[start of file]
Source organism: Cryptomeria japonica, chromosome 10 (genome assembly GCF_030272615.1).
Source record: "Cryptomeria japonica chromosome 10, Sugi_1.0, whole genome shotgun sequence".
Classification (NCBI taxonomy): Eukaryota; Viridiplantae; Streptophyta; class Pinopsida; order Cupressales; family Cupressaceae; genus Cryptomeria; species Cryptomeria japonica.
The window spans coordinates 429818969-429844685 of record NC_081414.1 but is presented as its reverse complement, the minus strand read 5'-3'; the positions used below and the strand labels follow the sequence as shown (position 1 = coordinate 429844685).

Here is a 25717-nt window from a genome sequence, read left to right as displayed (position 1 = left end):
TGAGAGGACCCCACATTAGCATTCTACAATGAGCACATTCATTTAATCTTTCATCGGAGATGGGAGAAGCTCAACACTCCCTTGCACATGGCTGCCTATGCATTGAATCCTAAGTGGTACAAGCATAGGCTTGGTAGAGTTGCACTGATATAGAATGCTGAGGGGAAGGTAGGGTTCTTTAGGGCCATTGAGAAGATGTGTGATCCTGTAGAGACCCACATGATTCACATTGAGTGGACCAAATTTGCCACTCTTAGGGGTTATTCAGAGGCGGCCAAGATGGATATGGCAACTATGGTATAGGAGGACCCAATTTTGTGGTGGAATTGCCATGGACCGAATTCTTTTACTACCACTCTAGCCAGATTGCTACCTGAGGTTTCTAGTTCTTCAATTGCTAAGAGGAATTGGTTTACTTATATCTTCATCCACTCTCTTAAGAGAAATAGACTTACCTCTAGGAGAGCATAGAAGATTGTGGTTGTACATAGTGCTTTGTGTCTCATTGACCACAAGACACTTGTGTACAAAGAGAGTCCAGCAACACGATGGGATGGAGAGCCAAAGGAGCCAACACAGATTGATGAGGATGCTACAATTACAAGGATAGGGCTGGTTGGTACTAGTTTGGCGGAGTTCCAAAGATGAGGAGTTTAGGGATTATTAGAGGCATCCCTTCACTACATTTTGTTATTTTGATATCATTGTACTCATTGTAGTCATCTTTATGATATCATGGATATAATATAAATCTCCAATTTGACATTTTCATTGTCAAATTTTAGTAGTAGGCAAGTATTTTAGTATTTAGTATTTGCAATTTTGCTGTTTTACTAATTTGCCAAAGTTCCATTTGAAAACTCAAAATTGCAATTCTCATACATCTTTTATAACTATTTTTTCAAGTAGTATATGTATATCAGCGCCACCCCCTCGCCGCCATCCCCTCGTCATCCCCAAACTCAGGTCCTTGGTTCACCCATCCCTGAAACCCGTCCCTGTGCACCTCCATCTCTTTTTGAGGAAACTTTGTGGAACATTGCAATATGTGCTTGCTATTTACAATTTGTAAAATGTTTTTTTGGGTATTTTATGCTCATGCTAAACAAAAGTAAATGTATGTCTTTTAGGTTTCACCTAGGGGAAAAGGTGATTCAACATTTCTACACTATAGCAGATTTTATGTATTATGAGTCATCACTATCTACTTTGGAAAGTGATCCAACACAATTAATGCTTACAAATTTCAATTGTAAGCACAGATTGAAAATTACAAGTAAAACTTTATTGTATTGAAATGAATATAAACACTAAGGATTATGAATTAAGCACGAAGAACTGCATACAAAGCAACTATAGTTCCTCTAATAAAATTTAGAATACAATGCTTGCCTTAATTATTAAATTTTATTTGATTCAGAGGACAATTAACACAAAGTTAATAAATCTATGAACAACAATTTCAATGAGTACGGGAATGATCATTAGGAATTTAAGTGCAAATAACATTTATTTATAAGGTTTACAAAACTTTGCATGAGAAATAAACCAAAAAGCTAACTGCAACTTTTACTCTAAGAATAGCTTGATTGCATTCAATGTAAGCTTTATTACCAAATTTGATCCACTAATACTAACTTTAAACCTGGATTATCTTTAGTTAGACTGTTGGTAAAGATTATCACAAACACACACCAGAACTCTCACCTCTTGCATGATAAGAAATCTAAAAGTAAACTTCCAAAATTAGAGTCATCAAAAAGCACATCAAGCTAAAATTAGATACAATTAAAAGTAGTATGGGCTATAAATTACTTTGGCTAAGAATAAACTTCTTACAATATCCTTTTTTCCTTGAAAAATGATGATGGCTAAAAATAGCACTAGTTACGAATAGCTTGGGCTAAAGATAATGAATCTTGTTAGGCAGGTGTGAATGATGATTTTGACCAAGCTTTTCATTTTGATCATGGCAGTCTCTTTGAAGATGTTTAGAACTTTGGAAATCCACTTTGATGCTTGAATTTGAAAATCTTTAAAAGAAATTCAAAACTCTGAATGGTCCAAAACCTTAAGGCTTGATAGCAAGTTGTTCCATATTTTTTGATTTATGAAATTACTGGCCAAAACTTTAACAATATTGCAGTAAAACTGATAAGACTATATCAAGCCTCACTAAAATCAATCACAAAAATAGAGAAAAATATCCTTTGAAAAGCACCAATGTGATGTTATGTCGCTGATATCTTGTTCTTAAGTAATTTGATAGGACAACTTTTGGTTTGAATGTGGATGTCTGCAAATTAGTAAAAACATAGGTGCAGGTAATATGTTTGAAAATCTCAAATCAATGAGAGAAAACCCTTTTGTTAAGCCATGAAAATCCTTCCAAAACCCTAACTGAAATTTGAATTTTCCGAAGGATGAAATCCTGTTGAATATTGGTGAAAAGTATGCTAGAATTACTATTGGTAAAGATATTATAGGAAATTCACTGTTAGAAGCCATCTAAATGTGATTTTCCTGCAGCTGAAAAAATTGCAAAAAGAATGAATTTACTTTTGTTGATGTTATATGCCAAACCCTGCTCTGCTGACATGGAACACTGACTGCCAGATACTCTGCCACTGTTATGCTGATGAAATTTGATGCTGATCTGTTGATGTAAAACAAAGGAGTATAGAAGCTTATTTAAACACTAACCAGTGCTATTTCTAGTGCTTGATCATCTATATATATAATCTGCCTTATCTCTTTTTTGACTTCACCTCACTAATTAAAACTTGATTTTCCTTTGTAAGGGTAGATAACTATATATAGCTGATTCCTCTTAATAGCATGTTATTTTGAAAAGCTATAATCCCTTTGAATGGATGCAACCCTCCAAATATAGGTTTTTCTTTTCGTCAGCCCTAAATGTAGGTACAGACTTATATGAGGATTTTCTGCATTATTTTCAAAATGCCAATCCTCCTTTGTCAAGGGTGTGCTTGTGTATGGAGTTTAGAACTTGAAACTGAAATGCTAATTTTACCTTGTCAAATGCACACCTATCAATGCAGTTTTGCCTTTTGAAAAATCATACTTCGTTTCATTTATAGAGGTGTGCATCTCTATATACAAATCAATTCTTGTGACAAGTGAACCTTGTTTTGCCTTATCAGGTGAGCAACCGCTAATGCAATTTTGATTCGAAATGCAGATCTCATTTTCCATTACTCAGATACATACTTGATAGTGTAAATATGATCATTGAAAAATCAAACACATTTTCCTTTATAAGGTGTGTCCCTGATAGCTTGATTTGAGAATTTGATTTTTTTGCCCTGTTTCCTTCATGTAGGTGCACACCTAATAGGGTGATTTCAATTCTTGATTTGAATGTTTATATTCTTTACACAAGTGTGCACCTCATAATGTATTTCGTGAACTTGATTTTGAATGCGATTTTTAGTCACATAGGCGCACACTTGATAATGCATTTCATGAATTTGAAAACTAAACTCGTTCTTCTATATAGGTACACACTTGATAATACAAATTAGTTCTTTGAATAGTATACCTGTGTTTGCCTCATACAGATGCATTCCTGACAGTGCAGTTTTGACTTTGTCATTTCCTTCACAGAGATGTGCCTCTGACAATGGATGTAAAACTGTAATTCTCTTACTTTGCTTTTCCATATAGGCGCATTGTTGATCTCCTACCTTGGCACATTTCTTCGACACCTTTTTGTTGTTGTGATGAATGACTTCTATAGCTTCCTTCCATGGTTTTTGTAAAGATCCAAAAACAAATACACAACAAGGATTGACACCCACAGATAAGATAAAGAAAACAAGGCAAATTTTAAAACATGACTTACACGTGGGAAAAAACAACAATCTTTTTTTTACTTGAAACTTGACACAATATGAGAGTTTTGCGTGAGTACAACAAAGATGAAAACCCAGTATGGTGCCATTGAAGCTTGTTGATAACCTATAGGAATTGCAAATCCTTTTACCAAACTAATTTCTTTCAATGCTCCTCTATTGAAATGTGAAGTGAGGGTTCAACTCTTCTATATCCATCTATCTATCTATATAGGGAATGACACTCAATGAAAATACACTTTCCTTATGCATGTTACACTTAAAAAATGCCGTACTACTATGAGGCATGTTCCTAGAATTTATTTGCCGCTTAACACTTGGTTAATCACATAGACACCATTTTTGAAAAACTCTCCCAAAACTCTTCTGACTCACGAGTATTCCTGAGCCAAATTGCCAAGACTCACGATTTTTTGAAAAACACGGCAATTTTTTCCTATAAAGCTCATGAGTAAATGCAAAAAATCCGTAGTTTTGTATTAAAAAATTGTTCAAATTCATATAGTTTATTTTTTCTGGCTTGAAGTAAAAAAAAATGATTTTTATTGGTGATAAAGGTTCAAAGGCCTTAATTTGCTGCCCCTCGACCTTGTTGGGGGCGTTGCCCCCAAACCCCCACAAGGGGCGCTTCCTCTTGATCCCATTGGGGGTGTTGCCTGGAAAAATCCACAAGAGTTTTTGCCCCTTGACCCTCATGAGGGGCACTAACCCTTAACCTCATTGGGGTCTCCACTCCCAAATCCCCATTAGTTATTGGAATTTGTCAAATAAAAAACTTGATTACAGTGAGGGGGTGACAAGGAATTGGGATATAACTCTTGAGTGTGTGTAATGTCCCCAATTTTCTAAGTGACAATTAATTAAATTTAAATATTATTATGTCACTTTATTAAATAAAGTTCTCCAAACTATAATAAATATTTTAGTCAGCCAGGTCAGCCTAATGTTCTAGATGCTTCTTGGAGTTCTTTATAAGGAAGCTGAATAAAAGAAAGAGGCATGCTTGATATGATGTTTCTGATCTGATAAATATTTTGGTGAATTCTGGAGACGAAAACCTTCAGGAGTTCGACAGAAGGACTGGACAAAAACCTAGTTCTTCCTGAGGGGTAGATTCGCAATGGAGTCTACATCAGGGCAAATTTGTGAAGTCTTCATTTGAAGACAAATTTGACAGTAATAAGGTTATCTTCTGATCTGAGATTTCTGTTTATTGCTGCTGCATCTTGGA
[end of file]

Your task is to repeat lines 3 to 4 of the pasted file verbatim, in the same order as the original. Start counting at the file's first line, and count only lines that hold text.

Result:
Classification (NCBI taxonomy): Eukaryota; Viridiplantae; Streptophyta; class Pinopsida; order Cupressales; family Cupressaceae; genus Cryptomeria; species Cryptomeria japonica.
The window spans coordinates 429818969-429844685 of record NC_081414.1 but is presented as its reverse complement, the minus strand read 5'-3'; the positions used below and the strand labels follow the sequence as shown (position 1 = coordinate 429844685).